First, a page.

FIG. 3 depicts of a link mechanism between the means for opening the control valves and the charging mechanism for red hot coke.
Now, referring to the accompanying drawings, a known dry type quenching system for red hot coke is shown in FIG. 1. Numeral 1 denotes a quenching station in a dry type quenching facility. Red hot coke is charged into and accumulated in the quenching chamber 3 through hole 2 at top of station 1 and is taken out from a discharging port 4 at bottom of station 1 after having been quenched. The method of quenching for such coke comprises feeding a quenching gas from the bottom of said chamber 3, passing the gas through said chamber from the bottom to the top, inducing the gas out of the exhaust port 5 provided at the top of said chamber 3, leading the gas to the dust catcher 7 via a circulating gas duct 6 connected to said exhaust port 5. The gas is then transmitted to heat exchanger 9 such as waste heat boiler via a duct 8 for cooling and then the cooled gas is sent to a cyclone 11 via the duct 10 for further elimination of dust. The thusly cooled and purified gas is then sent to the fan 13, via a duct 12, to be fed again into the quenching chamber 3 in the above mentioned manner to be passed through the accumulated of coke layer and to be exhausted from the exhaust port 5 in a circulatory manner. The circulating gas comprises air at the start a gas comprising the operation and becomes of CO2 : 5%, CO: 14%. O2 : 1%, H2 : 4%, N2 : 75% allowing for a slight variation during the operation.
In general, the following means are further added to the above-mentioned circulating system. That is, first a gas bleeder 16 is connected to said duct 14 feeding said quenching gas into said chamber 3 and a relief valve 17 is set up to said bleeder 16. Secondary, another gas bleeder 18 is arranged at the upper portion a of said chamber 3 and another relief valve 19 is set up at said bleeder 18. Thirdly, a pressure detecting means 20 is arranged at said upper portion a of said chamber 3. The reason why the above mechanism is incidentally added to said quenching facility was for releasing an abnormal state of said station 1. For example, when flow rate of the quenching gas is rapidly increased for some reasons, such as, a gas escapes into the atmosphere via said breeder 16 by opening of said relief valve 17. Or, when the internal pressure of said upper part a is abnormally increased, the relief valve 19 is opened and said gas is allowed to escape into the atmosphere via said bleeder 18. In any case, it is needless to say that such operations are carried out for securing safety of said station 1 and maintaining stability of quenching work.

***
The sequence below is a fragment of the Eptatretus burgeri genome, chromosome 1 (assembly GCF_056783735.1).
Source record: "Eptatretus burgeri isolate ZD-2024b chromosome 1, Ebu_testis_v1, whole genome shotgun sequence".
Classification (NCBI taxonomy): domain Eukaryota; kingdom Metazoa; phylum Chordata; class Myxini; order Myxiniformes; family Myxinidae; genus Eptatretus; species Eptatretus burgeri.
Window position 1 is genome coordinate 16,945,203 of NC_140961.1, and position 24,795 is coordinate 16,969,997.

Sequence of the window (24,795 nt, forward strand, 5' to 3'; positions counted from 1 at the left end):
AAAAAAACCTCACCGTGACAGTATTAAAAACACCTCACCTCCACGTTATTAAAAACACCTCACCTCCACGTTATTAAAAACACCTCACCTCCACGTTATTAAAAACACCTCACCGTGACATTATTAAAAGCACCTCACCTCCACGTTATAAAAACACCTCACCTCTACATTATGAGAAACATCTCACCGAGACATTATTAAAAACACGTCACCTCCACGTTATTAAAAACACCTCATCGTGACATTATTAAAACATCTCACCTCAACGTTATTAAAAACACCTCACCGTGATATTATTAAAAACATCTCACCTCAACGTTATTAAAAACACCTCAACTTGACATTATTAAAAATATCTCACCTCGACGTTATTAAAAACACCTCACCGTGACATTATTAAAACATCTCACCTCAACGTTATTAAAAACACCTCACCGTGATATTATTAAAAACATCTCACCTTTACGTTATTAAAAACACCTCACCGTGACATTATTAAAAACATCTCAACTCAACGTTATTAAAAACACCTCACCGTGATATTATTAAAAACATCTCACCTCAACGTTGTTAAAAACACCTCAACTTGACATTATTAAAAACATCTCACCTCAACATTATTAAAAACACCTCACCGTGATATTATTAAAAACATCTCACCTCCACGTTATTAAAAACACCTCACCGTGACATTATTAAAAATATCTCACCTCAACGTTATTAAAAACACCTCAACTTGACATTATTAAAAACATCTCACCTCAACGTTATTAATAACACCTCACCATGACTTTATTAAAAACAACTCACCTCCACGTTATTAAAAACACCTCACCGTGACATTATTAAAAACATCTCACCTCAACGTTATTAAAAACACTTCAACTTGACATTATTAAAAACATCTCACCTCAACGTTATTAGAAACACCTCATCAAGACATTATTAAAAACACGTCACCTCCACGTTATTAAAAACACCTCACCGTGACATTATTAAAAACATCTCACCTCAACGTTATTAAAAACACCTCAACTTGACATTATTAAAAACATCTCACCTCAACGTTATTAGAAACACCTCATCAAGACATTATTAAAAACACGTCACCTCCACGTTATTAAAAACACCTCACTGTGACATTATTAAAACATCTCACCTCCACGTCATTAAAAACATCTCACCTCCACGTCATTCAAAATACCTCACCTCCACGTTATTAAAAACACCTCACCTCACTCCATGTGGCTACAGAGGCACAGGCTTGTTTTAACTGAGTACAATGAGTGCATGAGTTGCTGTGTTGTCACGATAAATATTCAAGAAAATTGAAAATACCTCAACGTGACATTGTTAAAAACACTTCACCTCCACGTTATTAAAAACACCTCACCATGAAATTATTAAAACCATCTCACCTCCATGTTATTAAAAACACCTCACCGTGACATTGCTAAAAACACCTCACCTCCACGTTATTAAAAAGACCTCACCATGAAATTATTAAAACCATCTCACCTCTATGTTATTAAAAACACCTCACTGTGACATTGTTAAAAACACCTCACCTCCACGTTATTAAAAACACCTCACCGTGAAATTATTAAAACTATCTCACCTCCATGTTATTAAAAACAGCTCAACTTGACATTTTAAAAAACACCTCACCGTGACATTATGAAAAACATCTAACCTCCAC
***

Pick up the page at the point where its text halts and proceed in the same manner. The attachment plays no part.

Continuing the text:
In the present invention, the above mentioned relief valves 17 and 19 play an important part as an automatic controlling means, not as a simple relief mechanism, that is, as control valves. For this reason, said relief valves 17 and 19 are connected with the internal pressure detecting means 20, respectively. (Since the automatic control mechanism is possible to be built with ease, the mechanism is not shown in the accompanying drawings.) In such a case, the internal pressure of said upper portion a is possible to be adjusted to the required value by the automatic link motion between said control valves 17 and 19 and said pressure detecting means 20. The above required pressure at the upper portion a of chamber 3 is selected to be preferably within the range of 0 to -30 mmH2 O, that is, the pressure of said upper portion a is negative.
FIG. 2 and FIG. 3 are an example of link motion between the control valve 17 and 19, the pressure detecting means 20 and other operation mechanism, respectively. In FIG. 2, the start and the end of action of said control valves 17 and 19 are linked to that of uncovering mechanism for the charging hole 2. That is, a device of detecting revolving number 23, i.e. a tachometer, is fitted to a winding pulley 22 of a winding mechanism 21 for said cover 15. On the occasion of charging red hot coke, said tachometer 23 detects the time when the cover 15 is lifted, say for 1m, at this time, the control valve 17 is opened by an opening automatically selected by a detecting value of the pressure gauge 20. Simultaneously, another control valve 19 is shut (preferably, full shut-down). Then those of the valves are held for the time when a limit switch or a timer (not shown) will act. By such automatic actions of said valves, the required negative pressure at the upper portion a of said chamber 3 is accomplished with ease. FIG. 3 is an example of linking with a charging mechanism 24 for red hot coke. That is, a tachometer 27 is fitted to a hoisting drum 26 of a coke bucket 25 in the coke charging mechanism 24. After uncovering, a going-down distance of said bucket 25 reaches about 1m is detected by said tachometer 27 the opening and shutting manners of said valves 17 and 19 thereby are as mentioned above.